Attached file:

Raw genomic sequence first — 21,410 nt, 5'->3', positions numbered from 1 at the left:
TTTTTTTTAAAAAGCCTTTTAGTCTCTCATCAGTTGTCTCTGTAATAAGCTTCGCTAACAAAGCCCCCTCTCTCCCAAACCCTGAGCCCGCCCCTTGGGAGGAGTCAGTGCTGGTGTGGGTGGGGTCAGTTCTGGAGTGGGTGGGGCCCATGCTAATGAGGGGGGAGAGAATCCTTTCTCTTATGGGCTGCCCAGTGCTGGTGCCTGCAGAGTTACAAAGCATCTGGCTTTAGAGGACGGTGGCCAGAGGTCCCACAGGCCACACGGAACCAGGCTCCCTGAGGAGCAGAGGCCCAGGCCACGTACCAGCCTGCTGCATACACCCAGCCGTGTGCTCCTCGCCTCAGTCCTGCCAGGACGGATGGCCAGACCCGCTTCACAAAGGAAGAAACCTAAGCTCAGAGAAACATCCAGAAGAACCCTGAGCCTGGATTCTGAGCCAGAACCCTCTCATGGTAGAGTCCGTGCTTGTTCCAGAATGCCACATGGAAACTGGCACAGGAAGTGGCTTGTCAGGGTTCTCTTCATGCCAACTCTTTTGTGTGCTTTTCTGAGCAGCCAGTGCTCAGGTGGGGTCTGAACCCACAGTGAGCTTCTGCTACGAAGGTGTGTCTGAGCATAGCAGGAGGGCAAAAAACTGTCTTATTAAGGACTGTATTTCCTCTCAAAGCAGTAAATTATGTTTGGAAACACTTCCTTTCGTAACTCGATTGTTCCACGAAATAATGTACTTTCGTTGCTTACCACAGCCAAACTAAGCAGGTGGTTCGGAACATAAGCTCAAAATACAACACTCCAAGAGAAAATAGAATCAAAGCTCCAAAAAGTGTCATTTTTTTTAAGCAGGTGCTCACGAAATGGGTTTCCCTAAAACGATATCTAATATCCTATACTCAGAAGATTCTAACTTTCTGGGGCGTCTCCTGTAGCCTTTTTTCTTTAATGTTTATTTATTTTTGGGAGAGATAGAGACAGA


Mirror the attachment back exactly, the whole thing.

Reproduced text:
Raw genomic sequence first — 21,410 nt, 5'->3', positions numbered from 1 at the left:
TTTTTTTTAAAAAGCCTTTTAGTCTCTCATCAGTTGTCTCTGTAATAAGCTTCGCTAACAAAGCCCCCTCTCTCCCAAACCCTGAGCCCGCCCCTTGGGAGGAGTCAGTGCTGGTGTGGGTGGGGTCAGTTCTGGAGTGGGTGGGGCCCATGCTAATGAGGGGGGAGAGAATCCTTTCTCTTATGGGCTGCCCAGTGCTGGTGCCTGCAGAGTTACAAAGCATCTGGCTTTAGAGGACGGTGGCCAGAGGTCCCACAGGCCACACGGAACCAGGCTCCCTGAGGAGCAGAGGCCCAGGCCACGTACCAGCCTGCTGCATACACCCAGCCGTGTGCTCCTCGCCTCAGTCCTGCCAGGACGGATGGCCAGACCCGCTTCACAAAGGAAGAAACCTAAGCTCAGAGAAACATCCAGAAGAACCCTGAGCCTGGATTCTGAGCCAGAACCCTCTCATGGTAGAGTCCGTGCTTGTTCCAGAATGCCACATGGAAACTGGCACAGGAAGTGGCTTGTCAGGGTTCTCTTCATGCCAACTCTTTTGTGTGCTTTTCTGAGCAGCCAGTGCTCAGGTGGGGTCTGAACCCACAGTGAGCTTCTGCTACGAAGGTGTGTCTGAGCATAGCAGGAGGGCAAAAAACTGTCTTATTAAGGACTGTATTTCCTCTCAAAGCAGTAAATTATGTTTGGAAACACTTCCTTTCGTAACTCGATTGTTCCACGAAATAATGTACTTTCGTTGCTTACCACAGCCAAACTAAGCAGGTGGTTCGGAACATAAGCTCAAAATACAACACTCCAAGAGAAAATAGAATCAAAGCTCCAAAAAGTGTCATTTTTTTTAAGCAGGTGCTCACGAAATGGGTTTCCCTAAAACGATATCTAATATCCTATACTCAGAAGATTCTAACTTTCTGGGGCGTCTCCTGTAGCCTTTTTTCTTTAATGTTTATTTATTTTTGGGAGAGATAGAGACAGA